Buying a home for the first time can be stressful, and if you're like most home buyers—that is, you're not planning to pay in cash—then you'll need a mortgage. Finding the best deal on a mortgage can be confusing though, as there are a number of variables that you'll need to consider. But if you're looking for some basic tips to keep in mind when you begin shopping around for a mortgage, look no further. Below are three great tips that will can help you save much needed cash during the process.
No Fees: When Less is More Expensive
Early in your search, you may come across what are called 'no fee' mortgages. While these might look like attractive deals on the surface, it is often the case that the absence of outright fees is more than compensated for in the (much higher) interest rate. So when comparing two different loans, do the math diligently, fees and all. It may be that the loan with dozens of small, upfront fees is actually a better deal in the long run.
The Cost of Owning A Home
Many people become too eager in their quest to own a home and forget about the other substantial costs of ownership. First, before you're even handed the keys, you'll have to pay closing costs on the deal. Then comes property taxes, insurance, and occasional maintenance costs, all of which will amount to several thousand dollars. So don't forget to budget in these expenses (and others such as homeowners association fees if they apply) when you're figuring out what your future monthly budget will look like.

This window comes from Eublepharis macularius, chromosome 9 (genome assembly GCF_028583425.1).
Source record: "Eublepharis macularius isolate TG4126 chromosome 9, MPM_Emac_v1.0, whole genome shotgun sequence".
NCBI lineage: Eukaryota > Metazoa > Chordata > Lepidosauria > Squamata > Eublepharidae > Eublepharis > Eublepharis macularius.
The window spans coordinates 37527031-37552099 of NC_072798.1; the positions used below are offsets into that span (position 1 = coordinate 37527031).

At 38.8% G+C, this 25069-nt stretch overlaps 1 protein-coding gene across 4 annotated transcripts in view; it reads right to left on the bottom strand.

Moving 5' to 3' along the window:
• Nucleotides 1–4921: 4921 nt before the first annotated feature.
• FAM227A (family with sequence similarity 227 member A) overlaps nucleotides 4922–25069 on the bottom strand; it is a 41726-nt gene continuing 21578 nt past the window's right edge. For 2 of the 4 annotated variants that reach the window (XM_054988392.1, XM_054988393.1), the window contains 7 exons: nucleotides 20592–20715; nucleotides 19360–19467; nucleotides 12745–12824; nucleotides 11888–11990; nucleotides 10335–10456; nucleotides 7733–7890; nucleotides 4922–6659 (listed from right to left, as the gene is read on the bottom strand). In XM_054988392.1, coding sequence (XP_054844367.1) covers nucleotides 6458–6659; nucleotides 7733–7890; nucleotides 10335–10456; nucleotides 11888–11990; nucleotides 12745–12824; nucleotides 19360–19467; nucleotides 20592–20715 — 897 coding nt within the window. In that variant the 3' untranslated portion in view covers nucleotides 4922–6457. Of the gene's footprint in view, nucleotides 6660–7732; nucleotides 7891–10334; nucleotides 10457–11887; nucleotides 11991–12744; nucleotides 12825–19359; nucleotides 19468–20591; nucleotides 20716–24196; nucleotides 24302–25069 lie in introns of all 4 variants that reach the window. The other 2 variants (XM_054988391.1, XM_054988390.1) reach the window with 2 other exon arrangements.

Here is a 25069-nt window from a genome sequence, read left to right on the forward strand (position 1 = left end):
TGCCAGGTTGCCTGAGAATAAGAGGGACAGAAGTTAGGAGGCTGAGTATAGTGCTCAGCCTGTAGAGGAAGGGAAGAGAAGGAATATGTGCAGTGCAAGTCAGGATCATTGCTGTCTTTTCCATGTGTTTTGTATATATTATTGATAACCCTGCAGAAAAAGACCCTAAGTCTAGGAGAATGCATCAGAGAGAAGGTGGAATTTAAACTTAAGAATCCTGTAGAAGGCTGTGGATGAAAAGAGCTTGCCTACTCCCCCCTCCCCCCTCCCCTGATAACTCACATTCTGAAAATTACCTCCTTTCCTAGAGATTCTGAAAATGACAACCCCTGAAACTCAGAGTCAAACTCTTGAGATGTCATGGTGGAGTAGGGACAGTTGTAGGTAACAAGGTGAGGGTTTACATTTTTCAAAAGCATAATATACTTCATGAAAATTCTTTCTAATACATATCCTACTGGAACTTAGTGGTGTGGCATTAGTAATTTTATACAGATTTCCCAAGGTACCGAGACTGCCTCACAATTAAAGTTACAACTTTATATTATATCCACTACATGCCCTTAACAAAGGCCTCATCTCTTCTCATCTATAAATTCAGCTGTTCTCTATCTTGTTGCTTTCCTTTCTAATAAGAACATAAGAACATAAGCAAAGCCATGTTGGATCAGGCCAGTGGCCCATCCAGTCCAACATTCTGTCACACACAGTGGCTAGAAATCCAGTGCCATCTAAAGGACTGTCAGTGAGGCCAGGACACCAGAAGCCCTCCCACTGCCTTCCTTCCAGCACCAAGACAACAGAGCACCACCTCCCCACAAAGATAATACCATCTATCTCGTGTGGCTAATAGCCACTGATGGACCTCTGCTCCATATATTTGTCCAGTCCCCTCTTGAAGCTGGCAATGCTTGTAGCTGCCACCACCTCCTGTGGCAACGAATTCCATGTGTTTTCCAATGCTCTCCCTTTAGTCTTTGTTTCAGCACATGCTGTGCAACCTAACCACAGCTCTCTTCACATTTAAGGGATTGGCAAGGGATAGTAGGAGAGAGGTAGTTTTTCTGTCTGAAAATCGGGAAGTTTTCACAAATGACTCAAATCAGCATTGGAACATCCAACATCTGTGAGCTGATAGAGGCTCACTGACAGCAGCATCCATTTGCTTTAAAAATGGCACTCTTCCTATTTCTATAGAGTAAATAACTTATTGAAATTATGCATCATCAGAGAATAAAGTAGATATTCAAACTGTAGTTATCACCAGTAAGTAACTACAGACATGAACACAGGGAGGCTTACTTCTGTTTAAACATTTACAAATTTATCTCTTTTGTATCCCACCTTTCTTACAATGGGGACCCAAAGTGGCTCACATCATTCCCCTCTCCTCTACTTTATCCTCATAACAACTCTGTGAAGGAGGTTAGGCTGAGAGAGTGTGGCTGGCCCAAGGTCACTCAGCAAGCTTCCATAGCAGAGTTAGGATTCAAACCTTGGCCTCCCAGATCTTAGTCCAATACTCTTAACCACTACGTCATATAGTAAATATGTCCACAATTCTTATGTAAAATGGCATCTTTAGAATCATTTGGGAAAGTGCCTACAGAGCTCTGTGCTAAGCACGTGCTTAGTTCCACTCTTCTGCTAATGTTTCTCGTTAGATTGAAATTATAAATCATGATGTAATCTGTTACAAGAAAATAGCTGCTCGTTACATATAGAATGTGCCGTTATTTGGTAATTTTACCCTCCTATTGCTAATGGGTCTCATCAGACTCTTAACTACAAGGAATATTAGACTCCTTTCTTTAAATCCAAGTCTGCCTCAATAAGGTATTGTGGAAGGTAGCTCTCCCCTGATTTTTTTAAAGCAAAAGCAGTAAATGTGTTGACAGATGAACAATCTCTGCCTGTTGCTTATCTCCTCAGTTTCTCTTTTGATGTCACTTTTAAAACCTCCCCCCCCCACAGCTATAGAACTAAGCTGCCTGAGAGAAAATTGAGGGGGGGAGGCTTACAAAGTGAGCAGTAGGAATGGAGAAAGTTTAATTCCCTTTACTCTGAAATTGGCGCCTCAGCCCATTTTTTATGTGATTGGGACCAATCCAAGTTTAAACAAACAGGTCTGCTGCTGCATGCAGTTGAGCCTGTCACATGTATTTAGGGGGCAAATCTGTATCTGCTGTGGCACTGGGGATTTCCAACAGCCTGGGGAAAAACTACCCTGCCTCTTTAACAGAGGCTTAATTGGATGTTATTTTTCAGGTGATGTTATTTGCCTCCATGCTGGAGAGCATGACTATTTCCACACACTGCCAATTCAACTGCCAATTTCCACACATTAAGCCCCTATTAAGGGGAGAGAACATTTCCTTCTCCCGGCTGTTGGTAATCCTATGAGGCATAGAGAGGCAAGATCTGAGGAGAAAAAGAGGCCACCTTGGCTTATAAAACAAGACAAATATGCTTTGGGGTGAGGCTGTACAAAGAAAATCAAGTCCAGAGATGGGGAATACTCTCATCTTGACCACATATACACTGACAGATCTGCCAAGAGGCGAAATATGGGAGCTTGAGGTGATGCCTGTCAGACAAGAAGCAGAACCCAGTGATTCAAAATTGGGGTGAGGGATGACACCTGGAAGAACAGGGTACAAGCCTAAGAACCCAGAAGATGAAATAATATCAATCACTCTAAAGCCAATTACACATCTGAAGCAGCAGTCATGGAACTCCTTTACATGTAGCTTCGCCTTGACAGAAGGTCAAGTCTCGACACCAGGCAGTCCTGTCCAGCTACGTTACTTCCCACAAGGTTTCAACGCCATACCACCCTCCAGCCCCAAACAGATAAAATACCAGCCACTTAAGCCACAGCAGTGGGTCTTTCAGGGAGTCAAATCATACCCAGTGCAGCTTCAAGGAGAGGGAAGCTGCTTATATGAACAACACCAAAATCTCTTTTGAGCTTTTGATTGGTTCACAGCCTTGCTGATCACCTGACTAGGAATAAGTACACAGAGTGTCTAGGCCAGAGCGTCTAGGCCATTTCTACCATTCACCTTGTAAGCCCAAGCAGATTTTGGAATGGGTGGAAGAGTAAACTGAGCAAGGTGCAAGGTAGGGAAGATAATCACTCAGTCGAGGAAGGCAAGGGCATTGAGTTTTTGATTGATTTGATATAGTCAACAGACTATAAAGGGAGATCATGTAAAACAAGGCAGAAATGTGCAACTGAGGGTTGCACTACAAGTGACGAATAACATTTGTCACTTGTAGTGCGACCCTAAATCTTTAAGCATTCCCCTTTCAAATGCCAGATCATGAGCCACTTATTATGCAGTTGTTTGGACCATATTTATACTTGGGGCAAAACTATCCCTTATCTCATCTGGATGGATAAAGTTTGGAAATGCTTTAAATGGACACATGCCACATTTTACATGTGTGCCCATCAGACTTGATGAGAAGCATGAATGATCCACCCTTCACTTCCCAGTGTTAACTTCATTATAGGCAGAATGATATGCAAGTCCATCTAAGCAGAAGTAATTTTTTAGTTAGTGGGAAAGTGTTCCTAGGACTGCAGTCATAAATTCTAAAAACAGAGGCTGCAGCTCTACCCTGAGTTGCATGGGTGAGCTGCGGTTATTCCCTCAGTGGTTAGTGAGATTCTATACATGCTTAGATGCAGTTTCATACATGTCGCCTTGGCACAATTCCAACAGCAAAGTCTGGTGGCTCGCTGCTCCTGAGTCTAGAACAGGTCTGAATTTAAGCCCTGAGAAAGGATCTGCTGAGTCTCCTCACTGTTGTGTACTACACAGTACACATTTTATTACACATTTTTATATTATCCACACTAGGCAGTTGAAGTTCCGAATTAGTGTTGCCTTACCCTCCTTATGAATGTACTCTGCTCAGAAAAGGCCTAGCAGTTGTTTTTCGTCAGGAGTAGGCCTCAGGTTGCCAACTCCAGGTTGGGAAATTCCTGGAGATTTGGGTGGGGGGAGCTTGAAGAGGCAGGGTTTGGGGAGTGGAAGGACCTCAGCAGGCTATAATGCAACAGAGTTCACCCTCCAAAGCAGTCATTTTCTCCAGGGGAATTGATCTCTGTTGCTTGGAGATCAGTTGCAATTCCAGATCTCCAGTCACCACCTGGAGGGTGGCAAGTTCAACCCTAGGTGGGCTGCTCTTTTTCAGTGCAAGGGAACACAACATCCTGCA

Dealing with Lenders and Brokers
One thing you'll want to distinguish at the very start of your search is two types of services: lenders and brokers. Many different types of lenders exist, including credit unions, large banks, and companies that deal exclusively with mortgages. Many of these lenders also broker mortgages, meaning that they do the heavy lifting when it comes to searching for a mortgage that will best fit your needs and financial situation. But beware of the sometimes hidden costs. Brokers require compensation that is often calculated in points, which can seem confusing, but which essentially amounts to a stated percentage of the transaction that is often due at closing. While brokers can offer invaluable services to first time buyers, make sure you know exactly what you'll be expected to pay.